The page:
Marital Rape in India has always been a debatable topic. But the paper strictly deals with the marital rape concept in child marriage. The general statute that is the Indian Penal Code, 1860 talks of penalizing the offence of rape under section 375[vi]. The section contains the exception which exempts marital rape from the definition of the offence. The ratio behind this might be a debate, what matters here, is the age of the child mentioned in the exception.

The exception talks of the action cannot be labeled as rape when it is done by a husband with his wife provided that the wife has attained the age of 15 years or above. There lies a repugnancy with other laws and the question comes up that, can a marriage be a valid marriage when one of the parties is below 18years? The subsequent issue lies here is what about children between the age group of 15 – 18 years? IPC is silent in all these issues and is not even at par with the Convention on the Rights of the Child, to which India is a member.

However, specific legislations like the Prohibition of Child Marriage Act, 2006 recognizes this anomaly of the general legislation and clearly mentions any marriage with a person below the age of eighteen years is termed as Child Marriage. The above mentioned statute prohibits such marriages. So, even if IPC does not recognizes the age gap but when a specific legislation prohibits such wed locks, then consummation of such marriages is also prohibited and amounts to rape. Specific legislations like POCSO, very clearly recognizes the offence of the consummation of marriage with a minor wife will amount to be an offence of Aggravated Penetrative Assault, under section 5 (n)[vii]. The stand became clearer after the judicial enthusiasm taken up in this matter in 2017 through the judgment of Independent Thought v. Union of India and Another[10]. The next part of the article deals with the judicial stand on the topic.

Legislative and Judicial Position on Child Marital Rape

The first rage to raise the voice against consummation of child marriage and unwillingness to stay with a husband, with whom she was married when she was a minor, was made in Rukhmabai’s case[11]. This case set the milestone in this arena when it held that a marriage is not binding on the party who has never consented for it. The issue of child marital rape before the judiciary is not a new issue. The issue was first identified in the pre – independence era when the Phulmoni Dasi’s[12] case was brought before the judiciary. This gave rise to the question of Age of Consent for sexual intercourse in a marital relationship with a minor wife. After this the Age of consent Bill was introduced in 1891. In this Bill, consent became a biological factor, where the only consideration is the biological capability of a woman to take any kind of penetration without any hurt or grievous hurt. The bill was accepted and the concept of consent given in the 1891 Bill, continued to be till the mid 20th century although it is also a part of the pre – independence period. But the amendment recognized the age of consent to be 12 years. However, with number of amendments finally the general law states the act of penetration to be rape below fifteen years[13], whereas various specific laws consider the age of consent to be 18 years and above.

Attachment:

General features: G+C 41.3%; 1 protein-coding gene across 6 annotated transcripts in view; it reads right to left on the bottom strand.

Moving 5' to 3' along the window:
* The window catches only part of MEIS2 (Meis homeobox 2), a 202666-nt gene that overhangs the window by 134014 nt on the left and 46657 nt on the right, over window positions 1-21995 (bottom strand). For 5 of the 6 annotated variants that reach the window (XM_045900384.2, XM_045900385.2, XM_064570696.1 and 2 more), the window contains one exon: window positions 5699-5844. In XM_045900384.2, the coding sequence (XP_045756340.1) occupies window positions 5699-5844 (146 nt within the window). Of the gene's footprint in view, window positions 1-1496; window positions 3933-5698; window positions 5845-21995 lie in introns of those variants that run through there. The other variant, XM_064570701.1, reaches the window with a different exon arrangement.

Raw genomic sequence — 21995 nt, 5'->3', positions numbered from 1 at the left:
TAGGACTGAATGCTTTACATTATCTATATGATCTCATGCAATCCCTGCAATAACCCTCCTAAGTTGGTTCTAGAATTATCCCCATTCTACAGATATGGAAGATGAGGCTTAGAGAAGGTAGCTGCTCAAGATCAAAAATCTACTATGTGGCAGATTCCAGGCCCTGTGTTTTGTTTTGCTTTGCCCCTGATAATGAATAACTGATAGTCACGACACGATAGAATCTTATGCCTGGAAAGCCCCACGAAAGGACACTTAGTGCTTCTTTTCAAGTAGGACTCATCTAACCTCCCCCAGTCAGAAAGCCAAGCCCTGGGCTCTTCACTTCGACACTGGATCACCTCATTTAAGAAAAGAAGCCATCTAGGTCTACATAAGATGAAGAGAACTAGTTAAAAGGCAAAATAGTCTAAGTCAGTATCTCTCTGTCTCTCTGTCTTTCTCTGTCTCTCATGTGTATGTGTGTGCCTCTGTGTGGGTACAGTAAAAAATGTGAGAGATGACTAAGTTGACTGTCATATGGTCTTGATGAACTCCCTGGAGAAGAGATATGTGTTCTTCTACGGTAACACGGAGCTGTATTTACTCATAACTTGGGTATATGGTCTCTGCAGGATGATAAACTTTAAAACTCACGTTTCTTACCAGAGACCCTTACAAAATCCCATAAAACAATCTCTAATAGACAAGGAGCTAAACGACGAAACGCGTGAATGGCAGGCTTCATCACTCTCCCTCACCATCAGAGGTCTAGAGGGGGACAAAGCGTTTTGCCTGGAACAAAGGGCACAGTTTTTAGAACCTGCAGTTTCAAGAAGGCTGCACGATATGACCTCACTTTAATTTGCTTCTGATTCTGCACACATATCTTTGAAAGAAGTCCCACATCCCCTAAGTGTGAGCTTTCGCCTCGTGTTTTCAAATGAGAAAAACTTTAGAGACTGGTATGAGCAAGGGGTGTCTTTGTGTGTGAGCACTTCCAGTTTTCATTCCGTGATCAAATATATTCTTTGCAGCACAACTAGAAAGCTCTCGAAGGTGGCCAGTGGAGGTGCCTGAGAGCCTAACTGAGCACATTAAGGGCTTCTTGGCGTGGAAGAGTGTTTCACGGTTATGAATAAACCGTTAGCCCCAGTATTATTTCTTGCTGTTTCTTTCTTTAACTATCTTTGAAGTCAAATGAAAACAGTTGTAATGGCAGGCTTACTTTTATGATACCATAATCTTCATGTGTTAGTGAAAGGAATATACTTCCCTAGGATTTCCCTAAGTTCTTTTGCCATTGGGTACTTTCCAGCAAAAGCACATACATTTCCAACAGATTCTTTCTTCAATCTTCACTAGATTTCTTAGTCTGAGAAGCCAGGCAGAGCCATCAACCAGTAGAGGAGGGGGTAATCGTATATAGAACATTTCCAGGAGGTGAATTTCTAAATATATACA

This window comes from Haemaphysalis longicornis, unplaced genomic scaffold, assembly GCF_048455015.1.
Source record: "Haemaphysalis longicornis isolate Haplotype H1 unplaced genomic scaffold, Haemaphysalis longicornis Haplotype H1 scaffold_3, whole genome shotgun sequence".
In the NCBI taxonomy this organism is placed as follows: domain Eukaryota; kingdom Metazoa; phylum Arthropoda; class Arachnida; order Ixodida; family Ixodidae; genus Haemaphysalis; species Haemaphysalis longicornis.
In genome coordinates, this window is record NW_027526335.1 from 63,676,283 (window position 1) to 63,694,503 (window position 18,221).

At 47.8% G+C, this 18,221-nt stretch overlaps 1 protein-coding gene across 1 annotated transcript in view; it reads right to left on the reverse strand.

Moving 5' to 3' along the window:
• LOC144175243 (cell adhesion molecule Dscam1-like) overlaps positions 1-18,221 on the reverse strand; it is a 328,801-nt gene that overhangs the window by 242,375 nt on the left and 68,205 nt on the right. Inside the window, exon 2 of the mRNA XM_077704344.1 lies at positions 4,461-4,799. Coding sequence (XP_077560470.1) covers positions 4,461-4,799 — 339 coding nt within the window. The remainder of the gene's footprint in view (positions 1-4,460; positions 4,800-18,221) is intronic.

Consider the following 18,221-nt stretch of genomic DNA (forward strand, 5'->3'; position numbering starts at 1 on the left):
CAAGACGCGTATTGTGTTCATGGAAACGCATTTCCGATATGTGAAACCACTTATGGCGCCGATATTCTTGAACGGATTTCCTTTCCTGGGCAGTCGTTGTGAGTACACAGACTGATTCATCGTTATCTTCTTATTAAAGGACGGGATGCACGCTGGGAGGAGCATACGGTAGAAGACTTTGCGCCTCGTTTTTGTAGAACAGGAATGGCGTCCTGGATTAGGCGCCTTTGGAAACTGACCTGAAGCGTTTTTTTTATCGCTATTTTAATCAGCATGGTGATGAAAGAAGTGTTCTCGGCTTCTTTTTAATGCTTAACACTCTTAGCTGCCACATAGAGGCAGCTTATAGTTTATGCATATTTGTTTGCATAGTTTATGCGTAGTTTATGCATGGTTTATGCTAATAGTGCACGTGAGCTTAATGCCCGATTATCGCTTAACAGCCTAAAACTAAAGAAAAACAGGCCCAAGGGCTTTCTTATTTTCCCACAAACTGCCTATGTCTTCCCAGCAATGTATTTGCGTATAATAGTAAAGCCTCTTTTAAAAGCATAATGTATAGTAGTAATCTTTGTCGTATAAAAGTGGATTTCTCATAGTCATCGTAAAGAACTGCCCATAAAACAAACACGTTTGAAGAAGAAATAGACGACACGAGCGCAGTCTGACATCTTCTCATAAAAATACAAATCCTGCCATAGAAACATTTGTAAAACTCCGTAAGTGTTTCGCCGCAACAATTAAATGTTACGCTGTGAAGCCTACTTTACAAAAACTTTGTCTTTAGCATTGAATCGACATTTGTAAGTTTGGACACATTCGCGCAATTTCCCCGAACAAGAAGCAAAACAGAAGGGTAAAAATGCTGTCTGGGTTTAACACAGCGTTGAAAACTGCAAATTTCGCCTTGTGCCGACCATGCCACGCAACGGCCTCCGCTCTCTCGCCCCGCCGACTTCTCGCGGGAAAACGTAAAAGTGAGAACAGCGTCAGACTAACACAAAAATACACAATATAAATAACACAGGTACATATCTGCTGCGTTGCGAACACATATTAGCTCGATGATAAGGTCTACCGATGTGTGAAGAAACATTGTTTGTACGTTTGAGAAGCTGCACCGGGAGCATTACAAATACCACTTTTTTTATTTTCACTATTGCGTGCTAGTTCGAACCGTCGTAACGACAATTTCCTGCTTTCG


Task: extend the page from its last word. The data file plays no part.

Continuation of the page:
In the scenario of legislative dichotomy, judiciary is the only hope to harmoniously interpret and set the law. In 2017, the Apex court set a landmark judgment[14] by stating that sex with a minor wife also amounts to be Rape. The judgment very clearly in its initiation states that the discrimination made in IPC under section 375 Exception (2) that a child below 15 years, is an artificial discrimination in an arbitrary manner.  This is a not only violation of Article 14[viii] and 15 (3)[ix] of the Indian Constitution, which clearly mentions about Equality before the law and regarding welfare legislations for the welfare of children and women; but also violates Article 21[x] of the Constitution, which guarantees right to life. The Hon’ble court while trying to clear the dichotomy of rape and penetrative sexual assault between IPC and POCSO clearly states that both are an act of rape as conventionally understood, and both disintegrates the bodily integrity of a girl child and puts her right to life as well as reproductive rights under threat and crushes down her human rights. The court while highlighting the horrors of rape clearly states that it is not only an offence against the individual but also against the whole society[15]. It destroys the entire   psychology   of   a   woman   and   pushes   her   into   deep emotional   crisis.[16] The judgment serving as a literature in this field further states that a marital status or the relationship of the man and the wife between the rapist and the victim does not convert the offender into a non – rapist and does not gives any special power to the victim to forget the pain of the offence that had happened to her[17]. The judiciary further suggested the lacunas in the existing statutes and the actions to be taken up by the state and the central legislatures to amend them.

Conclusion

 Lastly to conclude upon the author wants to state that the menace of child marriage needs to be controlled with strong hands and active minds. Children are the future of the country, they should have dreams in their eyes that can be turned to reality, not the fear of being dominated and raped every night by their spouse. Very soon, the country needs such laws that can answer this alarming situation. What is necessary is to ‘educate them, do not wife them’.